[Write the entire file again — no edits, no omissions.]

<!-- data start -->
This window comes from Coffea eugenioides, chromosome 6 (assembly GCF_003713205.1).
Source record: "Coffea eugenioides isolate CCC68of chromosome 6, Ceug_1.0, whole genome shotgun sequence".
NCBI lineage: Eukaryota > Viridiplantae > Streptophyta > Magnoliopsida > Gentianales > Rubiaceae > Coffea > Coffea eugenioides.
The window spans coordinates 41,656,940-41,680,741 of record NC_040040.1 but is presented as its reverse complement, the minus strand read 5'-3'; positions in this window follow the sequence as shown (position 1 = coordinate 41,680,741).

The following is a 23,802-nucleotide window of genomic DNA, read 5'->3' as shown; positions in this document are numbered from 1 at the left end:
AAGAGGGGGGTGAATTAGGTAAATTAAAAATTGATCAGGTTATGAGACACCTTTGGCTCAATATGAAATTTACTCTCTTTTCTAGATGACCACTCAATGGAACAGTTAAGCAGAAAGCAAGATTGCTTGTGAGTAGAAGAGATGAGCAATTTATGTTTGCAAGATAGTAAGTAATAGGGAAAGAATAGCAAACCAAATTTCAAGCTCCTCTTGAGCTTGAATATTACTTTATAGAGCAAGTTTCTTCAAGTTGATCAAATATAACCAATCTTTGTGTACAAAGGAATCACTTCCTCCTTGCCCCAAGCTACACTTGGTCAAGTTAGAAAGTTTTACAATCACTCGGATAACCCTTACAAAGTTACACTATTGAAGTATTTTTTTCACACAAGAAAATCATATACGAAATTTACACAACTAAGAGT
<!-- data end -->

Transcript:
This window comes from Coffea eugenioides, chromosome 6 (assembly GCF_003713205.1).
Source record: "Coffea eugenioides isolate CCC68of chromosome 6, Ceug_1.0, whole genome shotgun sequence".
NCBI lineage: Eukaryota > Viridiplantae > Streptophyta > Magnoliopsida > Gentianales > Rubiaceae > Coffea > Coffea eugenioides.
The window spans coordinates 41,656,940-41,680,741 of record NC_040040.1 but is presented as its reverse complement, the minus strand read 5'-3'; positions in this window follow the sequence as shown (position 1 = coordinate 41,680,741).

The following is a 23,802-nucleotide window of genomic DNA, read 5'->3' as shown; positions in this document are numbered from 1 at the left end:
AAGAGGGGGGTGAATTAGGTAAATTAAAAATTGATCAGGTTATGAGACACCTTTGGCTCAATATGAAATTTACTCTCTTTTCTAGATGACCACTCAATGGAACAGTTAAGCAGAAAGCAAGATTGCTTGTGAGTAGAAGAGATGAGCAATTTATGTTTGCAAGATAGTAAGTAATAGGGAAAGAATAGCAAACCAAATTTCAAGCTCCTCTTGAGCTTGAATATTACTTTATAGAGCAAGTTTCTTCAAGTTGATCAAATATAACCAATCTTTGTGTACAAAGGAATCACTTCCTCCTTGCCCCAAGCTACACTTGGTCAAGTTAGAAAGTTTTACAATCACTCGGATAACCCTTACAAAGTTACACTATTGAAGTATTTTTTTCACACAAGAAAATCATATACGAAATTTACACAACTAAGAGT